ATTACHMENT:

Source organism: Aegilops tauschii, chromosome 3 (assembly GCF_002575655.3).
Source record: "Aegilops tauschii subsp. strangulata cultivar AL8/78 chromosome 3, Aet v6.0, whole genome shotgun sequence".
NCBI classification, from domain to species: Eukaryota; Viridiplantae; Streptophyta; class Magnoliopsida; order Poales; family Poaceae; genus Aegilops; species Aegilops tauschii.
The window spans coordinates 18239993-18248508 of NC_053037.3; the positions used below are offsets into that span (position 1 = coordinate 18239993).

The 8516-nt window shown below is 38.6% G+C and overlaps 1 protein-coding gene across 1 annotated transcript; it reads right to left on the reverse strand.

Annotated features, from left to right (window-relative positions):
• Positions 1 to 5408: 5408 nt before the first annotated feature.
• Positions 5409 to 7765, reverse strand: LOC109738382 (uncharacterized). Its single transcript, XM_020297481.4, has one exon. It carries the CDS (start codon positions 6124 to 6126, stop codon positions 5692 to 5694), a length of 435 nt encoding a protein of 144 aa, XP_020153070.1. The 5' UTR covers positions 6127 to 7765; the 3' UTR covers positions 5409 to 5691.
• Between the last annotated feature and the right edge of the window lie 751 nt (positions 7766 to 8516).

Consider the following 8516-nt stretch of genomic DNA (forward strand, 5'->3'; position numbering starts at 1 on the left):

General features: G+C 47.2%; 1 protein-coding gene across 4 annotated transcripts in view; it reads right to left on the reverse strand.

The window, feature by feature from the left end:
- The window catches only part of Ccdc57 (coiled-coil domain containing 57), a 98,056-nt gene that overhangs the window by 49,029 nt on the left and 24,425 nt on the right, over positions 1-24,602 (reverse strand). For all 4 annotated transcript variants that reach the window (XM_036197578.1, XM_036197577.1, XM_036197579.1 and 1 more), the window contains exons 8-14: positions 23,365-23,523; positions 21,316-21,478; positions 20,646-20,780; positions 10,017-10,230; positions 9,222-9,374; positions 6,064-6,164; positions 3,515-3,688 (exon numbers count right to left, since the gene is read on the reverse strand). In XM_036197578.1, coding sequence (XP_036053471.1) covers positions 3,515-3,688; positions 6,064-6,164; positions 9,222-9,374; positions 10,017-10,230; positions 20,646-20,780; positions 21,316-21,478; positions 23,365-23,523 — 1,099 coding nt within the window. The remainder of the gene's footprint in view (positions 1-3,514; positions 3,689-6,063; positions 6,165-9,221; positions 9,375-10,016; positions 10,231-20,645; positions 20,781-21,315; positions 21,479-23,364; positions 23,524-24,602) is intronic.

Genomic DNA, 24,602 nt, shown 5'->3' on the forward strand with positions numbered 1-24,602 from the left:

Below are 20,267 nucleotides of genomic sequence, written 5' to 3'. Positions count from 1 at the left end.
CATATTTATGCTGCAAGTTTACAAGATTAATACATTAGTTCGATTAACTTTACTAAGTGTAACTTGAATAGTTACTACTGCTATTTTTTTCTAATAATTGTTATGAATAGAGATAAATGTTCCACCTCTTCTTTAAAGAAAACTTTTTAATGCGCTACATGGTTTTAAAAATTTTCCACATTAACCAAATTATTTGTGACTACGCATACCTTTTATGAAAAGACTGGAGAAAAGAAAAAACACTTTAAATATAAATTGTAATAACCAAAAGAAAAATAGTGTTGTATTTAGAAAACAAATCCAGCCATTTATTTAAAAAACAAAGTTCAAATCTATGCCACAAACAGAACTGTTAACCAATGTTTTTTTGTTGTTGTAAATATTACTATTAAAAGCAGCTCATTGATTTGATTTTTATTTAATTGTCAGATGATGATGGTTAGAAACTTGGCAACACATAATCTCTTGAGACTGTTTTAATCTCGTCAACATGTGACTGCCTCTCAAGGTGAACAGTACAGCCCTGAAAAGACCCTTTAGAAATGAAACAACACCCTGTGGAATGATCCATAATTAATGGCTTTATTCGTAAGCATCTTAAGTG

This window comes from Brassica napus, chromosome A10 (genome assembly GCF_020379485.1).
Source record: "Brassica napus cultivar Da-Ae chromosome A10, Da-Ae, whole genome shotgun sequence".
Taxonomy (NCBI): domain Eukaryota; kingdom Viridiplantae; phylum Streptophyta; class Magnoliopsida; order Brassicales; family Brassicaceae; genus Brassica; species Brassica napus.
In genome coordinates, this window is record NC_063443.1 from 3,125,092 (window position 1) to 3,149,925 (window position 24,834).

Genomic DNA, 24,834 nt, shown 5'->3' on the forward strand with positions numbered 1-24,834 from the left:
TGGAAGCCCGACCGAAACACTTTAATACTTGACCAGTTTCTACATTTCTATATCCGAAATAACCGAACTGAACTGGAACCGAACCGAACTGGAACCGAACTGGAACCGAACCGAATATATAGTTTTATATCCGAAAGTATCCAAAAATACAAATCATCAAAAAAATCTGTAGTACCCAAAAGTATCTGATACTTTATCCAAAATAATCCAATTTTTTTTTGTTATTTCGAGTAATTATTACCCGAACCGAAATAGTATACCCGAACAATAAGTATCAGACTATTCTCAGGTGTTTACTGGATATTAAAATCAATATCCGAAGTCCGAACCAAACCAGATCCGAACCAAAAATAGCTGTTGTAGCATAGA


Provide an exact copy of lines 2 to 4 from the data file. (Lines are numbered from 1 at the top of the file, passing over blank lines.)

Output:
Source record: "Aegilops tauschii subsp. strangulata cultivar AL8/78 chromosome 3, Aet v6.0, whole genome shotgun sequence".
NCBI classification, from domain to species: Eukaryota; Viridiplantae; Streptophyta; class Magnoliopsida; order Poales; family Poaceae; genus Aegilops; species Aegilops tauschii.
The window spans coordinates 18239993-18248508 of NC_053037.3; the positions used below are offsets into that span (position 1 = coordinate 18239993).